Para 16: In the case of Venkatareddy v. Budan @ Didda Budan 1971(1) Mysore Law Journal 317 it is held that an appellate Court will be justified in interfering with an order of temporary injunction passed by the trial Court in cases where the trial Court has ignored relevant facts which were important and the same materially affected the decision of the trial Court. The same principle of law is indicated in the case of Rangamma v. Krishnappa – 1968(1) – Mysore Law Journal – 552, and Uttar Pradesh Co-operative Federation Ltd., v. Sunder Brothers .

Para 17:- In the case on hand the trial Court while accepting the plaintiffs claim of possession over the suit property as on the date of the suit, has totally ignored that defendant’s claim regarding execution of agreement dated 15-3-1989 by the plaintiff was supported by the scribe as well as attestor to the document. The plaintiff on the other hand had not placed any material to improbabilise her having executed the agreement. The trial Court has not considered the different stands taken by the plaintiff in her plaint, and the particulars given by her defendant. Non-consideration of these facts by the trial Court has in my opinion materially affected its decision in the case. I am hence of the opinion that the conclusions arrived at by the trial Court regarding plaintiff’s possession of the suit property is absured and unreasonable. There are justifying circumstances to interfere with the discretion exercised by the trial Court, as the trial Court has not considered some of the material points, and this has affected its decision.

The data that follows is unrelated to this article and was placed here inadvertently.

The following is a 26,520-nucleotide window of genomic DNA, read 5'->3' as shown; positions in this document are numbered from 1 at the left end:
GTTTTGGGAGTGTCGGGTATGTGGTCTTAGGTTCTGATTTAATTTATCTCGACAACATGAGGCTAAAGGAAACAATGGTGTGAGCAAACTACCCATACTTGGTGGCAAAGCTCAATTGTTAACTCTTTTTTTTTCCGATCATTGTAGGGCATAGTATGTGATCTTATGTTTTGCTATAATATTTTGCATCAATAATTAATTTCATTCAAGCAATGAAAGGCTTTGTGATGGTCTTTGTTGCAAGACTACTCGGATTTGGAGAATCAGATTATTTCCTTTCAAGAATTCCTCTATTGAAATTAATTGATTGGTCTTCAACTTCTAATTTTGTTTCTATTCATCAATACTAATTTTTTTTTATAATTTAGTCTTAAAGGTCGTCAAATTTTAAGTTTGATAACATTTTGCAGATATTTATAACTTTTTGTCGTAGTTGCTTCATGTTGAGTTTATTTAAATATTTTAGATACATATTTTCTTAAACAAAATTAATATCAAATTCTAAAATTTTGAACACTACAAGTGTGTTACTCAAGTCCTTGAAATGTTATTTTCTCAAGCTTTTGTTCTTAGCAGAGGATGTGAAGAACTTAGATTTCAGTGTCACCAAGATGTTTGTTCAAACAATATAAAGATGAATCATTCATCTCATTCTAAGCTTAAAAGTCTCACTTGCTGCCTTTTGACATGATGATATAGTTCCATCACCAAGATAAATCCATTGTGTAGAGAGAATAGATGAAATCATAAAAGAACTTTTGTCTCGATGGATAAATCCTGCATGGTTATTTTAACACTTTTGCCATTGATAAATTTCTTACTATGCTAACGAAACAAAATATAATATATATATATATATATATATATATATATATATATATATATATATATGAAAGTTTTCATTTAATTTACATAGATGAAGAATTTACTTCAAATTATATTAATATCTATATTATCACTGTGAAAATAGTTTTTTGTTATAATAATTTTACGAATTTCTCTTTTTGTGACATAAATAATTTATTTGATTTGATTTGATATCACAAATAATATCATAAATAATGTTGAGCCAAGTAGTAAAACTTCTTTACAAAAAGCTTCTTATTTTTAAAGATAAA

Para 18:- In view of the foregoing I am inclined to hold that the plaintiff has not prima facie shown her lawful possession over the suit property as on the date of the suit. On the other hand, the claim of the defendant that he was in possession of the suit property as on the date of the suit appears to be probable and acceptable. The defendant cannot be taken as a trespasser, since his claim of possession is supported by agreement dated 15-3-1989. Under these circumstances, the question of granting injunction to protect the plaintiff’s possession do not at all arise.